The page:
Internal and External Hemorrhoids
posted by Casey Owens, MD | March 10, 2017
Hemorrhoids are enlarged veins in the anus and lower parts of the rectum. They are fairly common and affect nearly 75 percent of adults at some point in their lives. Although hemorrhoids are an uncomfortable and occasionally painful condition, they are usually not serious and can be prevented with the right lifestyle choices. Here’s a look at the different types of hemorrhoids, how they’re caused, and how you can treat and prevent them.
There are two types of hemorrhoids: internal and external.
Prolapse occurs when a hemorrhoid grows large enough to bulge outside the anus. Most prolapsed hemorrhoids return to normal on their own but sometimes require medical treatment. They can usually be gently pushed back inside the rectum.
Increased pressure in the rectal area can impact blood flow and cause swelling in the veins of the rectum and anus. There are several factors that can increase this pressure and can lead to the formation of hemorrhoids:
Symptoms may vary depending on whether the hemorrhoids are internal or external, but in general, common symptoms include:
In most cases, hemorrhoids are minor and do not require treatment. Rarely, medical problems such as anemia (low blood counts due to bleeding) can result from hemorrhoid-related complications.
In most cases, hemorrhoids resolve without specialized medical care. Treatment and prevention typically focus on the same measures as below:
If you’re experiencing pain, discomfort or bleeding during bowel movements, or if you are worried you may be developing hemorrhoid-related problems, speak to your doctor about your treatment options.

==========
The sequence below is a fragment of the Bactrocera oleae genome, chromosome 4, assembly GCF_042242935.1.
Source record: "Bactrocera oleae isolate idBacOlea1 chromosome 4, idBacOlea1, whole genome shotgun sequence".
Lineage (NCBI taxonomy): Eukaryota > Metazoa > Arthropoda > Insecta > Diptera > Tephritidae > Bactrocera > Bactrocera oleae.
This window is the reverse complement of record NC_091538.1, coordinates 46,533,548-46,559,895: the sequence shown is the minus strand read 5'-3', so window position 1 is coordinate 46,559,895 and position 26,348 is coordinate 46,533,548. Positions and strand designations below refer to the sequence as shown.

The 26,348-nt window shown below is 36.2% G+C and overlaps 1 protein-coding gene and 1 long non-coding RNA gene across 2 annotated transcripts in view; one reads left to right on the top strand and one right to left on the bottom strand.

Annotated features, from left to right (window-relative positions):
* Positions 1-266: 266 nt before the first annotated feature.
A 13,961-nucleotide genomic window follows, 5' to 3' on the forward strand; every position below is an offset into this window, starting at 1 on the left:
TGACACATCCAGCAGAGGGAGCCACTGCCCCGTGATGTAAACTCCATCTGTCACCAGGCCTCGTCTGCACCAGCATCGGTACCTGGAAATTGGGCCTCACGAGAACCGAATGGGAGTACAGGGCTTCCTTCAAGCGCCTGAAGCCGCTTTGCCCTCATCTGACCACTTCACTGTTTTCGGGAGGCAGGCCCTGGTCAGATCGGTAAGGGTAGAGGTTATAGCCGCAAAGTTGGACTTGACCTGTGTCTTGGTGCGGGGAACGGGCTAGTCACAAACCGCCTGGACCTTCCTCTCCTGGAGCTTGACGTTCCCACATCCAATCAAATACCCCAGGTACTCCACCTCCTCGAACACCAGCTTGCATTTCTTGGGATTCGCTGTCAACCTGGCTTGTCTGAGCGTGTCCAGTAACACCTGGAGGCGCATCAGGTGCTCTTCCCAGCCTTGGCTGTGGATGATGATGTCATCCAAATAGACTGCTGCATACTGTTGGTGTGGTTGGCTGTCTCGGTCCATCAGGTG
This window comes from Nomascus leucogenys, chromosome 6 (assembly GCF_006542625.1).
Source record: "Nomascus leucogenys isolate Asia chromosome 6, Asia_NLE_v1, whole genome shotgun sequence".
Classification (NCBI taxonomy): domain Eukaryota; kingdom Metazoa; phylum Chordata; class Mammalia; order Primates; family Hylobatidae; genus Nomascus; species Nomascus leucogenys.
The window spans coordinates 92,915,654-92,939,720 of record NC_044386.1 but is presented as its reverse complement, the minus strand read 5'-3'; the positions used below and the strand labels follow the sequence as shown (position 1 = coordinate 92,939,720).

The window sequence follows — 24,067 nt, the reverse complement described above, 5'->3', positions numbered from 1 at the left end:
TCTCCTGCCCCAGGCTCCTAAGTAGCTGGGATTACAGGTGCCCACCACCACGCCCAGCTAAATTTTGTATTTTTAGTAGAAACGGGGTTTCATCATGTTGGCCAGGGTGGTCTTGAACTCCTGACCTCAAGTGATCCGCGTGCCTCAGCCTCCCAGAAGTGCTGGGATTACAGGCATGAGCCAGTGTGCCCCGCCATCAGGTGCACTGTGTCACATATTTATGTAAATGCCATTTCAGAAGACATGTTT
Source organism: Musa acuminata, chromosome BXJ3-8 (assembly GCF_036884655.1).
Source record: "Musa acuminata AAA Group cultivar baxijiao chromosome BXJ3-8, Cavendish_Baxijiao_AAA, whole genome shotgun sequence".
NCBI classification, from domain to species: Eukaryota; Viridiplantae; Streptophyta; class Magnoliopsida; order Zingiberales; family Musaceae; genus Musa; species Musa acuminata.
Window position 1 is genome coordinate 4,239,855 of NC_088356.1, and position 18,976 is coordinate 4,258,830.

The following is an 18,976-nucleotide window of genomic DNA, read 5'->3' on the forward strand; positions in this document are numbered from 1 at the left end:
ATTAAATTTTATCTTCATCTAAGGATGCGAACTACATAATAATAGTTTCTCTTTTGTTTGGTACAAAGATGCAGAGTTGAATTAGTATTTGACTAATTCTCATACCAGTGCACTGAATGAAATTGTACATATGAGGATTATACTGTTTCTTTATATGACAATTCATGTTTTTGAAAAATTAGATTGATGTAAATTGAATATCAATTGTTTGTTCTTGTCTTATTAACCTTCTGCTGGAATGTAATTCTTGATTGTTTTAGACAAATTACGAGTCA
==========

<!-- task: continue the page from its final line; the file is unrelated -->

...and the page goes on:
I grew up in Utah County and graduated from Brigham Young University. I received my medical degree from the University of Virginia, and I finished my residency in internal medicine at the University of Utah where I also served as chief medical resident. As a doctor, I recognize the tremendous trust my patients place in me, and I do my best to help them understand not only their medical issues but also the plan—the how and why—behind helping them feel better. I love the challenge posed by all gastrointestinal disorders but especially enjoy the challenges and intricacies of Crohn’s disease and Ulcerative Colitis.
“What Are Hemorrhoids?” WebMD. http://www.webmd.com/digestive-disorders/understanding-hemorrhoids-basics#1
“Hemorrhoids.” The Mayo Clinic. http://www.mayoclinic.org/diseases-conditions/hemorrhoids/home/ovc-20249172
This information is not intended to replace the advice of a medical professional. You should always consult your doctor before making decisions about your health.
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